And sadly one of the least believable things was also for me the most frustrating: the character of Alex Morrow. I don’t put this down to Lauren Graham’s performance, but instead how she was written. She was far too much of a worrier as a mother and coach, and while her character did get some growth in the way that she dealt with her job and her boss (who also happened to be the mother of 2 of the Ducks) I never felt that we saw any signs of her really growing as a capable coach. To me, this needs to be one of the big areas addressed going into season 2.

The other issue that I did have was just how little hockey we got at times. A big staple of the Mighty Ducks movies has been what they do on the ice in games, but it sometimes felt like we were going a couple of episodes without any games, only for a quick scene or montage of gametime, perhaps a slightly longer run of episodes would have given us a bit more of a balance and more time to see the fun on-ice antics.

All in all, a strong first season that I think has given the series every chance for success.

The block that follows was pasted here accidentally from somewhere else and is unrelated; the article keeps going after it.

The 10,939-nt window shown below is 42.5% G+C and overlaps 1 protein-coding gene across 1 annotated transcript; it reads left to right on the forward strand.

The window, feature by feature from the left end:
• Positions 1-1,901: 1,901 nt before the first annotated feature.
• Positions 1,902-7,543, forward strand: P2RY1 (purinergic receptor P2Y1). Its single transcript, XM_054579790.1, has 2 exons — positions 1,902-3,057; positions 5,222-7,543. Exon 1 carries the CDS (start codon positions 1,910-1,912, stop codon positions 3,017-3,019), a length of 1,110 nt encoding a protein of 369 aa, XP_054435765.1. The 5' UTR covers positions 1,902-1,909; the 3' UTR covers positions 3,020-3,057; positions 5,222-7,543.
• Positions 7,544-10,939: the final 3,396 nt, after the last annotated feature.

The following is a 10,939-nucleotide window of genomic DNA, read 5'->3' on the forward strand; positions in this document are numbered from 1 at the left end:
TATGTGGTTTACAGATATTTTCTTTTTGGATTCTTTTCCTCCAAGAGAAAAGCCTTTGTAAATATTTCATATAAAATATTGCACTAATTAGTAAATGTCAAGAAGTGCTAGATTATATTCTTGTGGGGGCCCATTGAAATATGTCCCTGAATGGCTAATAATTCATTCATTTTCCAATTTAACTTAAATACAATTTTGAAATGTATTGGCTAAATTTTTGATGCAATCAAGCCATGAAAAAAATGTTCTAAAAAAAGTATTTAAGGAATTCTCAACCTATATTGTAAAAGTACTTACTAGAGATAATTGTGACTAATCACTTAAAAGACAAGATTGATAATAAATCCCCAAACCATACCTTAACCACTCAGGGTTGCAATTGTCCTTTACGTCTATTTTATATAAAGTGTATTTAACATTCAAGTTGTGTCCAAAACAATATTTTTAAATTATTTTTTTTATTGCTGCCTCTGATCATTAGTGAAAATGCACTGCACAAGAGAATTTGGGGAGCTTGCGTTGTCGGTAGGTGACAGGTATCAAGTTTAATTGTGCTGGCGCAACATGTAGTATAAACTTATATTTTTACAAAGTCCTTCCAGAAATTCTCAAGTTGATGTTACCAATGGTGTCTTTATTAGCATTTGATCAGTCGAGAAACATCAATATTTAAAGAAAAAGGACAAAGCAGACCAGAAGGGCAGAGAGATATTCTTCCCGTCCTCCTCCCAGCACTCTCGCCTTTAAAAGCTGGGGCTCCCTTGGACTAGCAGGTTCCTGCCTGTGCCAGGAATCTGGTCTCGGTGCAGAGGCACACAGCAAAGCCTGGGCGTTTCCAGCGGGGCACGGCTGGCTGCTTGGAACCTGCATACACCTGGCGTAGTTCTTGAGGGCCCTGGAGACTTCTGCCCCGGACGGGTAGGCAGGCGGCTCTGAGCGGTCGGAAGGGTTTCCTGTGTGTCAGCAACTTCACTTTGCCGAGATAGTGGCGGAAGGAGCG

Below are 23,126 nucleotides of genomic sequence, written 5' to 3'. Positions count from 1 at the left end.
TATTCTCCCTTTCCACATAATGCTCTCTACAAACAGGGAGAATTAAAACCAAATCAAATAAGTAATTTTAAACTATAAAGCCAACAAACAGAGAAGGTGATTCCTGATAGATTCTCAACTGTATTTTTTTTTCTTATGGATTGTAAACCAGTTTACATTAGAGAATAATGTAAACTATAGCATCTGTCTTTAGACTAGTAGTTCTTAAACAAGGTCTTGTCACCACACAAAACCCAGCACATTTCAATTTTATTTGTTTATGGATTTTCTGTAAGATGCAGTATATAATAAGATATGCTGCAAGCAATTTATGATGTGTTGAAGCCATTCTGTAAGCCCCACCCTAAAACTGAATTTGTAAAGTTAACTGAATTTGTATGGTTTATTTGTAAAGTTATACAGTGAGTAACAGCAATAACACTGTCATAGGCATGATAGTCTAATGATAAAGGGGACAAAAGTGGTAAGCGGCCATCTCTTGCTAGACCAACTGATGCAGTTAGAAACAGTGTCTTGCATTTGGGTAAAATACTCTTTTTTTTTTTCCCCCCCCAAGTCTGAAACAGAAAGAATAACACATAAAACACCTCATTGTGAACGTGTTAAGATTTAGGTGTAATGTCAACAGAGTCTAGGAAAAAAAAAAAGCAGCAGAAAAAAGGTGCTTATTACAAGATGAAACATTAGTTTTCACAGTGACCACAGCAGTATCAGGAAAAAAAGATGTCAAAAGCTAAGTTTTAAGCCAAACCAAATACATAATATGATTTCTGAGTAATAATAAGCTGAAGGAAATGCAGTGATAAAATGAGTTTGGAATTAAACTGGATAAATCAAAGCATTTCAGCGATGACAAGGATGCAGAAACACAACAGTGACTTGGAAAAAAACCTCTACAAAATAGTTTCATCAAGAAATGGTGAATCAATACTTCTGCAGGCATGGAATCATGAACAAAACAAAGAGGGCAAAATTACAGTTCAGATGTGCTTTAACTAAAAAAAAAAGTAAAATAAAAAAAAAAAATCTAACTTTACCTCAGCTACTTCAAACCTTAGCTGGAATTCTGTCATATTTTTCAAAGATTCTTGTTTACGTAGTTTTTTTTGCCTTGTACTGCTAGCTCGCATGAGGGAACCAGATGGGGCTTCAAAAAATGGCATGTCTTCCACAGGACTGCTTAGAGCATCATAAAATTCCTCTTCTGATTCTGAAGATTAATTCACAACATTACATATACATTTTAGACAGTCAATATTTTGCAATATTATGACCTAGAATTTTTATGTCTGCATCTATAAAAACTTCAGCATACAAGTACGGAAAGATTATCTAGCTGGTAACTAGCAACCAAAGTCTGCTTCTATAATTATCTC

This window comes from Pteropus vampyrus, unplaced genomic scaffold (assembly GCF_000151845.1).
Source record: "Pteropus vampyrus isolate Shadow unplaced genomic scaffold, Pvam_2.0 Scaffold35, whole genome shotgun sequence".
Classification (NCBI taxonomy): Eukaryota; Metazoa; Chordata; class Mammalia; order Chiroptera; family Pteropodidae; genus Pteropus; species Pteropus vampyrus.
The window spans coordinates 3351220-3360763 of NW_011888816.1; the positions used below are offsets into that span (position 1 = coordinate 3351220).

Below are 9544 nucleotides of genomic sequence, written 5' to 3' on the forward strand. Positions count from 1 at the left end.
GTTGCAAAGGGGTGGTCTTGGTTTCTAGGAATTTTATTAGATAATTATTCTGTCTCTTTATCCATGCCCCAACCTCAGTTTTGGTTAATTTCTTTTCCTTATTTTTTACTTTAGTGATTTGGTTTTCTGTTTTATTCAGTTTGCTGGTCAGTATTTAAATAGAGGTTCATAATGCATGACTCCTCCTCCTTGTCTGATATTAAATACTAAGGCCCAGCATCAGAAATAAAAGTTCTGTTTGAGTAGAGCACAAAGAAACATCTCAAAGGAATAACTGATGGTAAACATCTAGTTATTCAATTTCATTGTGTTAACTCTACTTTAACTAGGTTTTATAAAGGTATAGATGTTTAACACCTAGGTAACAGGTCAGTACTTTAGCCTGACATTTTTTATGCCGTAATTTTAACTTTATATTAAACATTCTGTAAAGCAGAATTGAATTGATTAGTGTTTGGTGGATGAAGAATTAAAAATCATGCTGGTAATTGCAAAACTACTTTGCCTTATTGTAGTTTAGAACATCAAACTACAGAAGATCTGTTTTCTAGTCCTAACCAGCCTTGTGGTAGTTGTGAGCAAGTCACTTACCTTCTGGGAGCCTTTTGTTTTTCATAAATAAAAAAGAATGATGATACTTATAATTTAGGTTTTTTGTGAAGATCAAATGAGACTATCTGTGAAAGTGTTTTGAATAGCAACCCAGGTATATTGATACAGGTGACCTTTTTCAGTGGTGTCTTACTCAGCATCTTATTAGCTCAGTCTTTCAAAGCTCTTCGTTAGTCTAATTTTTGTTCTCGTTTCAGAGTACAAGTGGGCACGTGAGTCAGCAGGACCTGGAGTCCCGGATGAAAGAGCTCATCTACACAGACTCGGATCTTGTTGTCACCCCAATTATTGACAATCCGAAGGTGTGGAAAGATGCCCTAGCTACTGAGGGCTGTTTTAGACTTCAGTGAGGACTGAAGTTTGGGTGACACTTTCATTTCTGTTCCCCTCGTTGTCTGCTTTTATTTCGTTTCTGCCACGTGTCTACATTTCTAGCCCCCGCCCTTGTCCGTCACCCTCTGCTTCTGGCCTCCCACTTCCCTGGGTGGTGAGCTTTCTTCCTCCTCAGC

A few final thoughts on the series:

  • While the Hawks now being one of the worst teams has a certain irony about it, I can’t help wonder why the team’s colour scheme has completely changed
  • There was something set up in the initial episode of the show that was shown a couple of ties in the following episodes before being dropped without any mention, only for it to become a key plot point in the final episode (I won’t say what so as not to spoil for anyone who hasn’t watched, but for those who have, it relates to Sofi). I feel that his could have been handled through the series a little better, but again I think this was hampered by how much of the hockey laterin the season was just shown in a couple of montages

The Future